And now to Marcella, whom I never met and never cooked from but about whom I know a story I can never write even though she is the good guy in it. I’m not sure Signora Hazan should be blamed for the Olive Garden, but she definitely made Americans savvier about the way Italian food is provisioned, cooked and eaten in Italy and should be done right here. And she did it without the advantages Julia Child had, television and (chirpy) personality. (I got a sense of the prickliness when I did a featurette by phone on her condo kitchen in Florida — cabinets behind kickboards turned out to have a double meaning.) For all her transformational power, though, it’s interesting to see the food she was so repulsed by is now almost celebrated at hip red-sauce places like Parm. It’s Italian-American and there’s no stigma to it. Meanwhile, I wonder how many other cookbook buyers are like me today, looking more for specialties from one region rather than an overview of a whole historically disjointed country. The Italy shelves in our dining room are dedicated to Parma and Rome, Veneto and Sardinia etc. and to books by the types of chefs Marcella would scorn, with her insistence that Italian is “not the created, ‘creative’” cooking in restaurants. Every healthy thing evolves. I always contended Italian is not a cuisine. It’s ingredients on a plate. And that is what she proved.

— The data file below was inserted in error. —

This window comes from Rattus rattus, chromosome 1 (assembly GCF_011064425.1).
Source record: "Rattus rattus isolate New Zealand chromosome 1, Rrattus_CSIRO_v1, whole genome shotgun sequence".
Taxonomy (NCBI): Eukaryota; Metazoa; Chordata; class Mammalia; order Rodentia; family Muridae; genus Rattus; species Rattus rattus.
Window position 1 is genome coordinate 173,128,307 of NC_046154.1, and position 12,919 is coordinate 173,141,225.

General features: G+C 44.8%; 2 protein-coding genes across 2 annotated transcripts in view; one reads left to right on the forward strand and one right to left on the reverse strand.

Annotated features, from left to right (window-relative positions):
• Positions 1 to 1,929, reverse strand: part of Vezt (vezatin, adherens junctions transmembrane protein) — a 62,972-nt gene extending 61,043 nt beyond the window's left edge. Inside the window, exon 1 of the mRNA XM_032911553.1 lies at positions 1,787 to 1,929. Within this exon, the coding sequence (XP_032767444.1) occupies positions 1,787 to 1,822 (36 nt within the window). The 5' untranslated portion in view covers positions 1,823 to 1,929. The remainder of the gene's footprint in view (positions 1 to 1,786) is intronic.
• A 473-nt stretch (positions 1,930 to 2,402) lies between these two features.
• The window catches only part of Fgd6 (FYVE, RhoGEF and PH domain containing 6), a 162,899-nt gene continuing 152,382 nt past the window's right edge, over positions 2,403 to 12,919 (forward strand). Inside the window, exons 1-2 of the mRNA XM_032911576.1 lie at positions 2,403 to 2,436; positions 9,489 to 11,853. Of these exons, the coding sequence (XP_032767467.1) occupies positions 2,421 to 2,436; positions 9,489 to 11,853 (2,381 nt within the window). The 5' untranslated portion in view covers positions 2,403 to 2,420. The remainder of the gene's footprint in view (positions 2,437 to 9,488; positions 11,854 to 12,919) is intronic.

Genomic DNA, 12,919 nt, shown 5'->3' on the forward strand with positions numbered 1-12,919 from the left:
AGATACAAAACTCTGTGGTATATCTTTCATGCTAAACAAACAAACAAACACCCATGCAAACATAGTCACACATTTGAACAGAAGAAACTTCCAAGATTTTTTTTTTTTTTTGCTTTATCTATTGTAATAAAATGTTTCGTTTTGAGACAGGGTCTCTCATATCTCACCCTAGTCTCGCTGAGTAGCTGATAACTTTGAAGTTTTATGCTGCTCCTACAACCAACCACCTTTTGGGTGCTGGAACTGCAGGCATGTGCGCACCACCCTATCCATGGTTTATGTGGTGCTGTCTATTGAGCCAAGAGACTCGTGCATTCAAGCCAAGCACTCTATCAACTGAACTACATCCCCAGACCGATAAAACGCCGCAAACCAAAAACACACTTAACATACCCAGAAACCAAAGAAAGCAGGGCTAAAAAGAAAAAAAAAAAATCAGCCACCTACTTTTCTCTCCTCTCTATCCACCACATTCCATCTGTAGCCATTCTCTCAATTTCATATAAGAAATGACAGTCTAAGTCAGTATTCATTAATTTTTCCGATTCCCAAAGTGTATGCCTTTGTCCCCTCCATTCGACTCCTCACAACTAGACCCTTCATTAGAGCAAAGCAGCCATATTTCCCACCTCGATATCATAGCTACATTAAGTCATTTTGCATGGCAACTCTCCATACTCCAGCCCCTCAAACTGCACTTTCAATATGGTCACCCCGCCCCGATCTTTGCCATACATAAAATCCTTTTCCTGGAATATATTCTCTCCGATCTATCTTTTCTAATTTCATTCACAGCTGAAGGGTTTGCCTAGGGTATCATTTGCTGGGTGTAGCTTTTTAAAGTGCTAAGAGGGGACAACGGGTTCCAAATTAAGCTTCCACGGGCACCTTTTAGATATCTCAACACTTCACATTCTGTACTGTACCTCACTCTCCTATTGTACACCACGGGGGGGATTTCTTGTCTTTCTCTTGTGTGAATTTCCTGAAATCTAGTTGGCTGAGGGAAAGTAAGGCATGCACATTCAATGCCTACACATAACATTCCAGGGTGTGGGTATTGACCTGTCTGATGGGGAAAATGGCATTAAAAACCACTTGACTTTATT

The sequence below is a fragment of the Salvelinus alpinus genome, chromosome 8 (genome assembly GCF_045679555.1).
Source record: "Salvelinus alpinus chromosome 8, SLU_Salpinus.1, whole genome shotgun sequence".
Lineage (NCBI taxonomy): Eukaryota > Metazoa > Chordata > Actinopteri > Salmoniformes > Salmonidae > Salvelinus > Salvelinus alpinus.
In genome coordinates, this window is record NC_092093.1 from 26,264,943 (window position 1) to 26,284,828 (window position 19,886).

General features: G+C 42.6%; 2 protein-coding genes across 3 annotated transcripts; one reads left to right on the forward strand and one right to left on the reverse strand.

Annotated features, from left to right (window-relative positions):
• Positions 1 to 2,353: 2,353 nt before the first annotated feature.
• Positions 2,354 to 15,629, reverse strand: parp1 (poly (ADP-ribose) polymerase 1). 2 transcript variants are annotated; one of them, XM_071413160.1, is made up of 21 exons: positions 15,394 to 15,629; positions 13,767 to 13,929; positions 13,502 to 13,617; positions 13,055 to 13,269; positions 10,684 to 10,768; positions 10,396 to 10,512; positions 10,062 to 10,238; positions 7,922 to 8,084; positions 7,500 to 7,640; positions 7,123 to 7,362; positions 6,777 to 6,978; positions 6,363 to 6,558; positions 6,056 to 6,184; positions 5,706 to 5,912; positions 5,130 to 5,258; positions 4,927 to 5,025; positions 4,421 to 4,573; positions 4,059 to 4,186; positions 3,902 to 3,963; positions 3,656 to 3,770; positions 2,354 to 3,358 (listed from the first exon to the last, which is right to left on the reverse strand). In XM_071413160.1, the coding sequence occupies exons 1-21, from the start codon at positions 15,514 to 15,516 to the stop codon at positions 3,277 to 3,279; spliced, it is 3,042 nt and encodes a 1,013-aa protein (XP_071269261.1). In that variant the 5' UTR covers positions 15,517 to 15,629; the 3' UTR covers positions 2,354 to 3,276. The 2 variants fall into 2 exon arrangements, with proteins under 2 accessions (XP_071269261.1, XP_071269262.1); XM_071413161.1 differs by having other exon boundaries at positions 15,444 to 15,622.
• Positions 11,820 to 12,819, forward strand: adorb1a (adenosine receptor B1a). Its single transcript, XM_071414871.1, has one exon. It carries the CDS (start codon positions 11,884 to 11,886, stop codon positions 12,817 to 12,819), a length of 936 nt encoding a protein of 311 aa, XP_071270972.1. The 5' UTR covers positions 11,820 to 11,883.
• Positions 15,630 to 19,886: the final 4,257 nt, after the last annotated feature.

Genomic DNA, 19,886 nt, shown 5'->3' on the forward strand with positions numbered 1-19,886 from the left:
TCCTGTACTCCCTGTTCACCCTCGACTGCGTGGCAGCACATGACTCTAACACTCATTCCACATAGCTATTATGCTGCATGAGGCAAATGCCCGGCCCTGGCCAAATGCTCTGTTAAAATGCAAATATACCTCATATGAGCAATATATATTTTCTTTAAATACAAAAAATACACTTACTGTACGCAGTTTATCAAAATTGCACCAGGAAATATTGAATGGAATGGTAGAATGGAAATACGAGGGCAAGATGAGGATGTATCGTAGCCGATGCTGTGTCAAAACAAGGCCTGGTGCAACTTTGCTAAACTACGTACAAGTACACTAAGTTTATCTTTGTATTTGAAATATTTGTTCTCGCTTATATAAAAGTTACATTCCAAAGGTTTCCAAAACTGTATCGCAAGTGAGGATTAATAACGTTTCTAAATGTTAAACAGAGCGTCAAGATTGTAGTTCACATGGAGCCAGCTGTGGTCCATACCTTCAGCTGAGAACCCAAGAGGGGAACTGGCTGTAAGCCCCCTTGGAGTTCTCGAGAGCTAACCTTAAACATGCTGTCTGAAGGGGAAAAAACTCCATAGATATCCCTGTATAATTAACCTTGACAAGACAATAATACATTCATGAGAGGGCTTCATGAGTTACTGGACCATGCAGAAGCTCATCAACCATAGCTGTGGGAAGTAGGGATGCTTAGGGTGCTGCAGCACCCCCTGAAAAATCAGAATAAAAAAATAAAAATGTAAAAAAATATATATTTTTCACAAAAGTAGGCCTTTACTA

A few last thoughts on the way the news spreads now: The Hazans’ daughter-in-law announced the death on Facebook (although she was omitted among the survivors in the Times obit) and from there it spread through the Twittersphere, users exhibiting an almost unseemly urge to be first to RIP. The Guardian based most of its obit, included in the Life & Style section, on an old interview on Epicurious. Safer than swiping from “news” sites, I guess. We also live in an age of obits teamed with recipes, and apparently I’ve been doing tomato sauce wrong. (Cynic that I am, I was also amused to see how very few recipes were cited time after time as iconic. Shades o’ Julia & her stew du beef)
Finally, I can say from experience it’s much easier to write an obit of a legend when you have months to research it. There was some grumbling that Penelope Casas did not get her NYTimely due; as an email right after the Marcella news predicted: “This is one they won’t skip.” From those lips to the Page One editor’s ear. Cynic that I am, I wonder how many editors with resources are in Grim Reaper mode today, speculating on the next to go to that big kitchen in the sky . . .